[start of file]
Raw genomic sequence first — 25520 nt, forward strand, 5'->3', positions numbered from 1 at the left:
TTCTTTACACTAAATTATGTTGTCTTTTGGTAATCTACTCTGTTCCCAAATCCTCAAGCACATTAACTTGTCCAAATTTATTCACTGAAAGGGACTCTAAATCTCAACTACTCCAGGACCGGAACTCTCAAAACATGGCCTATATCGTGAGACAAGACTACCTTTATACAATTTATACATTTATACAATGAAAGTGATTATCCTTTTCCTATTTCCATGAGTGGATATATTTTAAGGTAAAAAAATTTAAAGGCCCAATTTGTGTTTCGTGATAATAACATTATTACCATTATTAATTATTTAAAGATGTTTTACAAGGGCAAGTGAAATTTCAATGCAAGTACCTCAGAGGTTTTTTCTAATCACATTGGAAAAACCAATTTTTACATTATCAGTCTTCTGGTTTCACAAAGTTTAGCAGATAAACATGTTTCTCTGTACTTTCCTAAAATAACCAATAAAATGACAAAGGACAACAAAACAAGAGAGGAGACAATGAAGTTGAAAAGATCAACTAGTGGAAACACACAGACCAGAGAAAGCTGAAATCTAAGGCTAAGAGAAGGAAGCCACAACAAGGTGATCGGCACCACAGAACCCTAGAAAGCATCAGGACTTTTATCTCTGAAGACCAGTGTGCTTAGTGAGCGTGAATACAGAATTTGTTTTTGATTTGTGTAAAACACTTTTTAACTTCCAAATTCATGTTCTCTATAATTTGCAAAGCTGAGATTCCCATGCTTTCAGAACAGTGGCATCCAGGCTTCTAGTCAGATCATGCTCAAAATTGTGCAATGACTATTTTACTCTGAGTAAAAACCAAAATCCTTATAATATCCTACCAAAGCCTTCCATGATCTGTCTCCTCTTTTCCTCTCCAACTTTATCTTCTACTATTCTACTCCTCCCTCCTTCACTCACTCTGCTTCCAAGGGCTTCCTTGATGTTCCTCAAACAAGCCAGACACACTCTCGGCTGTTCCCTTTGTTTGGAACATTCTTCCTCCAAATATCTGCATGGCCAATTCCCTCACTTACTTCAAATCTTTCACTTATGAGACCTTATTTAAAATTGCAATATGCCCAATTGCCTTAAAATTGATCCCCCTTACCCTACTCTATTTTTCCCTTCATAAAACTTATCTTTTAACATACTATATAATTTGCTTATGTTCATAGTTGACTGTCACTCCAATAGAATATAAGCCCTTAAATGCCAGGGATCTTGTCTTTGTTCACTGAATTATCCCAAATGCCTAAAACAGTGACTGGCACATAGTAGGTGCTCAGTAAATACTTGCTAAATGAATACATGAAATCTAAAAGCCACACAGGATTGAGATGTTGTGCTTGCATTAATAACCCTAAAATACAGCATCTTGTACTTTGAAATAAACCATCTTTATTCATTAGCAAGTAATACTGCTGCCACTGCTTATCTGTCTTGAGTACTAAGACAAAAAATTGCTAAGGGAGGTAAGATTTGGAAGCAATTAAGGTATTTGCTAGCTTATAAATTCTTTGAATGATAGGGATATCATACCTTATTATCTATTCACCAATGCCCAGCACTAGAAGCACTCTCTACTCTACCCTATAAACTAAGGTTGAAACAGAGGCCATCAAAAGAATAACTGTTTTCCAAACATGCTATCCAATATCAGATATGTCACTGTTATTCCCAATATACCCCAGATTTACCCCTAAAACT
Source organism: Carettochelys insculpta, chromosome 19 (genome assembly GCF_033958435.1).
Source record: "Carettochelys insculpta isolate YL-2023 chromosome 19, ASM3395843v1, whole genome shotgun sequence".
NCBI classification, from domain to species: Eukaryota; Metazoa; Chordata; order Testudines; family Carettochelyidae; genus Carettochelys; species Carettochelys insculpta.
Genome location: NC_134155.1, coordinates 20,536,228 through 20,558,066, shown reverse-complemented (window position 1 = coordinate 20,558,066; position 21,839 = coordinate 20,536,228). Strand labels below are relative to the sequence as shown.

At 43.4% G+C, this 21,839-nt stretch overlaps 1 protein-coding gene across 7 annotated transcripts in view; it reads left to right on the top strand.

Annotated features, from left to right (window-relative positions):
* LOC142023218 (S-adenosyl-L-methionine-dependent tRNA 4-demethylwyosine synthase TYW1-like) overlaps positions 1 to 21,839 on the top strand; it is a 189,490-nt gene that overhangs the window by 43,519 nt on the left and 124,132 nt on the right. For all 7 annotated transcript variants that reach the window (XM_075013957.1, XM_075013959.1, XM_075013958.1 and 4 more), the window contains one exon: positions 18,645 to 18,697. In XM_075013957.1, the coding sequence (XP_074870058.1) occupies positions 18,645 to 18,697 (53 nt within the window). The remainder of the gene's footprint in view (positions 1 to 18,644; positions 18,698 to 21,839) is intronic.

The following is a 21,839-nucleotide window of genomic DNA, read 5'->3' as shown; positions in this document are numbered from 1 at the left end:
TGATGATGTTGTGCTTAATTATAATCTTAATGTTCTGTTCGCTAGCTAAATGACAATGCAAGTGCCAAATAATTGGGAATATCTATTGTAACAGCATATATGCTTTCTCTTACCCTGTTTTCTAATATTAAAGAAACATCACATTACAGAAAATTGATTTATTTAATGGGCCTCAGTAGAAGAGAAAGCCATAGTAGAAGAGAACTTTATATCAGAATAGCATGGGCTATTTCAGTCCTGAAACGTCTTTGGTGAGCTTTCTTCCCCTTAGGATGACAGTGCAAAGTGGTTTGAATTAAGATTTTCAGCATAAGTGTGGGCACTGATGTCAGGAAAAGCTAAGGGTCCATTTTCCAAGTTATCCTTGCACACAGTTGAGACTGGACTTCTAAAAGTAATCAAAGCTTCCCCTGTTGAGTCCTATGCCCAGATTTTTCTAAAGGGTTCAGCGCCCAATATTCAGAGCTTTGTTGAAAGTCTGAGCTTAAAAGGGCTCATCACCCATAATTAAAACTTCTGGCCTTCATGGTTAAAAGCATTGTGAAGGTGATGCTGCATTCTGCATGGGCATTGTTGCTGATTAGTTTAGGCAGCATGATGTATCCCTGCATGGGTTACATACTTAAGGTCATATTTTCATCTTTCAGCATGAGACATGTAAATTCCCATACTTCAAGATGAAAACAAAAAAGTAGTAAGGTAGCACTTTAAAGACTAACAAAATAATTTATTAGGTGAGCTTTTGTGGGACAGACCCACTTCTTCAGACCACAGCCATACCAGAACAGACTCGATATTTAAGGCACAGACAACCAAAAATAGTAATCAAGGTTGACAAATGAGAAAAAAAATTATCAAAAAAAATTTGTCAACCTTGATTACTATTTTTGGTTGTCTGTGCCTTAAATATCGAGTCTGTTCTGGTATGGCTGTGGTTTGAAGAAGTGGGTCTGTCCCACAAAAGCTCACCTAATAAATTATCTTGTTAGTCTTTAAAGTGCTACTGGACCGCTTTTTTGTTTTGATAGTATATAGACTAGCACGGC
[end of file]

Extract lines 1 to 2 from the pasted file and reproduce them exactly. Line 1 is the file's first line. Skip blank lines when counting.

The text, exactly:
Raw genomic sequence first — 25520 nt, forward strand, 5'->3', positions numbered from 1 at the left:
TTCTTTACACTAAATTATGTTGTCTTTTGGTAATCTACTCTGTTCCCAAATCCTCAAGCACATTAACTTGTCCAAATTTATTCACTGAAAGGGACTCTAAATCTCAACTACTCCAGGACCGGAACTCTCAAAACATGGCCTATATCGTGAGACAAGACTACCTTTATACAATTTATACATTTATACAATGAAAGTGATTATCCTTTTCCTATTTCCATGAGTGGATATATTTTAAGGTAAAAAAATTTAAAGGCCCAATTTGTGTTTCGTGATAATAACATTATTACCATTATTAATTATTTAAAGATGTTTTACAAGGGCAAGTGAAATTTCAATGCAAGTACCTCAGAGGTTTTTTCTAATCACATTGGAAAAACCAATTTTTACATTATCAGTCTTCTGGTTTCACAAAGTTTAGCAGATAAACATGTTTCTCTGTACTTTCCTAAAATAACCAATAAAATGACAAAGGACAACAAAACAAGAGAGGAGACAATGAAGTTGAAAAGATCAACTAGTGGAAACACACAGACCAGAGAAAGCTGAAATCTAAGGCTAAGAGAAGGAAGCCACAACAAGGTGATCGGCACCACAGAACCCTAGAAAGCATCAGGACTTTTATCTCTGAAGACCAGTGTGCTTAGTGAGCGTGAATACAGAATTTGTTTTTGATTTGTGTAAAACACTTTTTAACTTCCAAATTCATGTTCTCTATAATTTGCAAAGCTGAGATTCCCATGCTTTCAGAACAGTGGCATCCAGGCTTCTAGTCAGATCATGCTCAAAATTGTGCAATGACTATTTTACTCTGAGTAAAAACCAAAATCCTTATAATATCCTACCAAAGCCTTCCATGATCTGTCTCCTCTTTTCCTCTCCAACTTTATCTTCTACTATTCTACTCCTCCCTCCTTCACTCACTCTGCTTCCAAGGGCTTCCTTGATGTTCCTCAAACAAGCCAGACACACTCTCGGCTGTTCCCTTTGTTTGGAACATTCTTCCTCCAAATATCTGCATGGCCAATTCCCTCACTTACTTCAAATCTTTCACTTATGAGACCTTATTTAAAATTGCAATATGCCCAATTGCCTTAAAATTGATCCCCCTTACCCTACTCTATTTTTCCCTTCATAAAACTTATCTTTTAACATACTATATAATTTGCTTATGTTCATAGTTGACTGTCACTCCAATAGAATATAAGCCCTTAAATGCCAGGGATCTTGTCTTTGTTCACTGAATTATCCCAAATGCCTAAAACAGTGACTGGCACATAGTAGGTGCTCAGTAAATACTTGCTAAATGAATACATGAAATCTAAAAGCCACACAGGATTGAGATGTTGTGCTTGCATTAATAACCCTAAAATACAGCATCTTGTACTTTGAAATAAACCATCTTTATTCATTAGCAAGTAATACTGCTGCCACTGCTTATCTGTCTTGAGTACTAAGACAAAAAATTGCTAAGGGAGGTAAGATTTGGAAGCAATTAAGGTATTTGCTAGCTTATAAATTCTTTGAATGATAGGGATATCATACCTTATTATCTATTCACCAATGCCCAGCACTAGAAGCACTCTCTACTCTACCCTATAAACTAAGGTTGAAACAGAGGCCATCAAAAGAATAACTGTTTTCCAAACATGCTATCCAATATCAGATATGTCACTGTTATTCCCAATATACCCCAGATTTACCCCTAAAACT